The recent expansion of domestic natural gas production, particularly from shale resources, has improved the economic security of our nation’s energy portfolio. Unfortunately, a growing body of research illustrates that there is significant leakage of methane, the main component of natural gas, associated with oil and gas production. Natural gas power plants have the potential to be more environmentally friendly because they emit less CO2. However, since methane is a potent greenhouse gas (GHG), even small leaks undermine the climate benefits of natural gas fuel switching. Existing methane monitoring methods have limited ability to cost-effectively, continuously, and precisely locate and quantify methane emissions. Oftentimes, operators cannot easily identify leak locations without the use of high-cost and labor-intensive monitoring equipment, hindering efficient and economic repair of leaks. Projects in the ARPA-E MONITOR program aim to address these shortcomings by introducing new technologies that can economically detect, localize, and quantify methane leak sources in the natural gas supply chain. The MONITOR Field Test Site will enable ARPA-E to assess the performance of MONITOR teams’ methane emissions mitigation technologies in a realistic natural gas operational environment.
Project Innovation + Advantages:
The team, led by Colorado State University (CSU), will develop a test site facility near Fort Collins, CO where ARPA-E can evaluate the methane sensing technologies of the MONITOR project teams, as required by the MONITOR FOA. The CSU team will design, construct, and operate a natural gas testing facility that can determine whether MONITOR technologies have met or exceeded the technical performance targets set forth by the MONITOR program. The test facility will be designed to realistically mimic the layout of a broad range of natural gas facilities and equipment. The test facility will include a number of controlled natural gas emission release points that will be realistic in terms of location, magnitude, frequency, duration, and gas composition. The design will also include sub-facilities that can simulate different aspects of the natural gas industry supply chain such as dry gas production, wet gas production, midstream compression, metering and regulating stations, and underground pipeline releases. The test site is located in the Denver-Julesburg basin, but will be sufficiently far enough away from natural gas operations that background levels of methane will be very low. Thus, the site will provide a realistic, but highly controllable environment within which the MONITOR technologies can be accurately tested.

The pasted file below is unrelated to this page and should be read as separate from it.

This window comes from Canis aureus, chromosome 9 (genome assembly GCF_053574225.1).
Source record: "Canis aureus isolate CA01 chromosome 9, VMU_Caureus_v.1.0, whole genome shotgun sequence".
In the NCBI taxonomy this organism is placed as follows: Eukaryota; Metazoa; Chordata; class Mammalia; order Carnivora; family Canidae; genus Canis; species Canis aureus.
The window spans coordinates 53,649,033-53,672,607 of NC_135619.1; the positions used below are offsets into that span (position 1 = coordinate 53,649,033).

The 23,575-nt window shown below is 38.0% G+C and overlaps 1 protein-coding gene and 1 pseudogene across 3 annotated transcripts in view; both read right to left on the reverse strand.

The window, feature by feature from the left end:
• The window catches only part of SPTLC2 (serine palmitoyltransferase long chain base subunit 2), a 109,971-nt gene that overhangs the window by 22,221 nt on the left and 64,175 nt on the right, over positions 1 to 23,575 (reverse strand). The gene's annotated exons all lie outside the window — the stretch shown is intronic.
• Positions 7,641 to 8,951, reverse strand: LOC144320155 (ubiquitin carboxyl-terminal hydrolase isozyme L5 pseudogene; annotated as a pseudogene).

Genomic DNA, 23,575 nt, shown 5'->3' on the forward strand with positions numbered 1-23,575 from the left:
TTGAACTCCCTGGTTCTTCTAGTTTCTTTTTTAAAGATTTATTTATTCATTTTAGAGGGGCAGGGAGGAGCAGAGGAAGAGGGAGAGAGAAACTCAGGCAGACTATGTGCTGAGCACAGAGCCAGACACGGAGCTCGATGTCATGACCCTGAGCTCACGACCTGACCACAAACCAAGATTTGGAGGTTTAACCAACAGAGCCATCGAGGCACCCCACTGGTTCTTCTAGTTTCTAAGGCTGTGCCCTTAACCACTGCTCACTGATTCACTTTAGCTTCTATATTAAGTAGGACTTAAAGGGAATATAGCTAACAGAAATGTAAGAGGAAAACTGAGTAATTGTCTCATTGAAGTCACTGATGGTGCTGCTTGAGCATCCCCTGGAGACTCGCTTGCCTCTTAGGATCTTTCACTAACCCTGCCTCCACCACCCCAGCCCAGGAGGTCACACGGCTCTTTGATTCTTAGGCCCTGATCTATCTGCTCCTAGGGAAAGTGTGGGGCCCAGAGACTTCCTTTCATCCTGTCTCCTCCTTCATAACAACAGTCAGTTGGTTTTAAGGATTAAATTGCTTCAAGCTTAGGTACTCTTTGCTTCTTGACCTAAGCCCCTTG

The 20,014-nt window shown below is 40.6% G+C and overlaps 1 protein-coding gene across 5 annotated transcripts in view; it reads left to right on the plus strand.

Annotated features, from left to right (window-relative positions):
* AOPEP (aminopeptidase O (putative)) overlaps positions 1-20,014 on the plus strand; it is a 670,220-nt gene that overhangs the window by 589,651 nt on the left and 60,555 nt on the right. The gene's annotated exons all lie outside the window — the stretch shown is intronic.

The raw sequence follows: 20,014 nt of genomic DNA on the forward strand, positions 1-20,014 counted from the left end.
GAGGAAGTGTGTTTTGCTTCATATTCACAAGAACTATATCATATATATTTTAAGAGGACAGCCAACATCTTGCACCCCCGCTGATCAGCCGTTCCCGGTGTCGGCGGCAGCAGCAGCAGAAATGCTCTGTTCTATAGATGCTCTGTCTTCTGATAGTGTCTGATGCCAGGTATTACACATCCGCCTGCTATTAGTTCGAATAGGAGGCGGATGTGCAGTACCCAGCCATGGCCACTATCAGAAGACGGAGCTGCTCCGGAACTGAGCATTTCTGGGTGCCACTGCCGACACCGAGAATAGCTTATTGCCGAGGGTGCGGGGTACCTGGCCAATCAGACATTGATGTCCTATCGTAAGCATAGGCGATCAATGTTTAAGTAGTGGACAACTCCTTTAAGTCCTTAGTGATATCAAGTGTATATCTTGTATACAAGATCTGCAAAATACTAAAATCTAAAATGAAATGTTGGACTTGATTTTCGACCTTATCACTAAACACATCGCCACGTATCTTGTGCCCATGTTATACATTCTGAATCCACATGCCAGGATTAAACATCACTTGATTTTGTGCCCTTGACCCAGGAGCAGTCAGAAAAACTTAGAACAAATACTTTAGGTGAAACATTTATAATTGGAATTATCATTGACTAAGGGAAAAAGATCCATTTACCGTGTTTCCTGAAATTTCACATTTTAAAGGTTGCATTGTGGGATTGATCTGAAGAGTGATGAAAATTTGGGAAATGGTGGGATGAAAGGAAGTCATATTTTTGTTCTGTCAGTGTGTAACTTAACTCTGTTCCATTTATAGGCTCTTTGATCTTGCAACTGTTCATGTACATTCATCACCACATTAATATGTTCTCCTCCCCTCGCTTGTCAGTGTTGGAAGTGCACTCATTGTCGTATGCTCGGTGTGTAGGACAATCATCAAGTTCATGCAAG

If successful, the technologies developed under the MONITOR program would generate highly sensitive methodologies for locating and characterizing methane leaks at natural gas well sites with greater precision at much lower cost.
MONITOR projects aim to improve the safety and efficiency of domestic natural gas production by detecting methane leaks and minimizing lost product.
Enhanced detection capabilities could significantly reduce fugitive methane emissions and lead to an overall reduction in harmful greenhouse gas emissions associated with natural gas development.
MONITOR program innovations aim to give producers the tools to decrease the cost of natural gas leak detection and spur a growing emissions services industry at the nation’s more than 480,000 producing natural gas wells, all while keeping natural gas costs low.